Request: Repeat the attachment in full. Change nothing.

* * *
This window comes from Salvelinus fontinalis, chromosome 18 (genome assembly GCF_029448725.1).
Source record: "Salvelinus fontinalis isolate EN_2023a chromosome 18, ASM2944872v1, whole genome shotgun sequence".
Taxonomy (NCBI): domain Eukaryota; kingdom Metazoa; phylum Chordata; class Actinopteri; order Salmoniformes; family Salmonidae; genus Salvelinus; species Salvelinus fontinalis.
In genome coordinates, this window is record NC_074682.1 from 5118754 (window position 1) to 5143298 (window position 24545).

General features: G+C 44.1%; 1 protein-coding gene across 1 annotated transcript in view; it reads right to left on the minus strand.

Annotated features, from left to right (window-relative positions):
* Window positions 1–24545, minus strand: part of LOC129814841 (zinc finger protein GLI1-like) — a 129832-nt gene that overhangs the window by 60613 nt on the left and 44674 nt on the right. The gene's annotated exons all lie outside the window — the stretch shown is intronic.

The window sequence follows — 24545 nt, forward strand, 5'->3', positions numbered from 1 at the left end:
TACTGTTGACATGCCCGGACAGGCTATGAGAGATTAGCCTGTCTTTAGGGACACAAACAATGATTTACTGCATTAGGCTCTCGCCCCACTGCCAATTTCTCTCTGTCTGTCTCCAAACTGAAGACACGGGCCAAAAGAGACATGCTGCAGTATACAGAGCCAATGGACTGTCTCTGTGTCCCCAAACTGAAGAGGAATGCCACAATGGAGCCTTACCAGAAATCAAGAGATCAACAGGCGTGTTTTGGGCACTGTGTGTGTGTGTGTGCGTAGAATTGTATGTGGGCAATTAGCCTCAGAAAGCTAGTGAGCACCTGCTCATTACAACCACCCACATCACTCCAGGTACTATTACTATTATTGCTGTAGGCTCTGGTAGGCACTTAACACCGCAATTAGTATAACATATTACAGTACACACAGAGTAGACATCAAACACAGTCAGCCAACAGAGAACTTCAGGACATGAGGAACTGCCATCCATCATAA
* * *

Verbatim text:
This window comes from Salvelinus fontinalis, chromosome 18 (genome assembly GCF_029448725.1).
Source record: "Salvelinus fontinalis isolate EN_2023a chromosome 18, ASM2944872v1, whole genome shotgun sequence".
Taxonomy (NCBI): domain Eukaryota; kingdom Metazoa; phylum Chordata; class Actinopteri; order Salmoniformes; family Salmonidae; genus Salvelinus; species Salvelinus fontinalis.
In genome coordinates, this window is record NC_074682.1 from 5118754 (window position 1) to 5143298 (window position 24545).

General features: G+C 44.1%; 1 protein-coding gene across 1 annotated transcript in view; it reads right to left on the minus strand.

Annotated features, from left to right (window-relative positions):
* Window positions 1–24545, minus strand: part of LOC129814841 (zinc finger protein GLI1-like) — a 129832-nt gene that overhangs the window by 60613 nt on the left and 44674 nt on the right. The gene's annotated exons all lie outside the window — the stretch shown is intronic.

The window sequence follows — 24545 nt, forward strand, 5'->3', positions numbered from 1 at the left end:
TACTGTTGACATGCCCGGACAGGCTATGAGAGATTAGCCTGTCTTTAGGGACACAAACAATGATTTACTGCATTAGGCTCTCGCCCCACTGCCAATTTCTCTCTGTCTGTCTCCAAACTGAAGACACGGGCCAAAAGAGACATGCTGCAGTATACAGAGCCAATGGACTGTCTCTGTGTCCCCAAACTGAAGAGGAATGCCACAATGGAGCCTTACCAGAAATCAAGAGATCAACAGGCGTGTTTTGGGCACTGTGTGTGTGTGTGTGCGTAGAATTGTATGTGGGCAATTAGCCTCAGAAAGCTAGTGAGCACCTGCTCATTACAACCACCCACATCACTCCAGGTACTATTACTATTATTGCTGTAGGCTCTGGTAGGCACTTAACACCGCAATTAGTATAACATATTACAGTACACACAGAGTAGACATCAAACACAGTCAGCCAACAGAGAACTTCAGGACATGAGGAACTGCCATCCATCATAA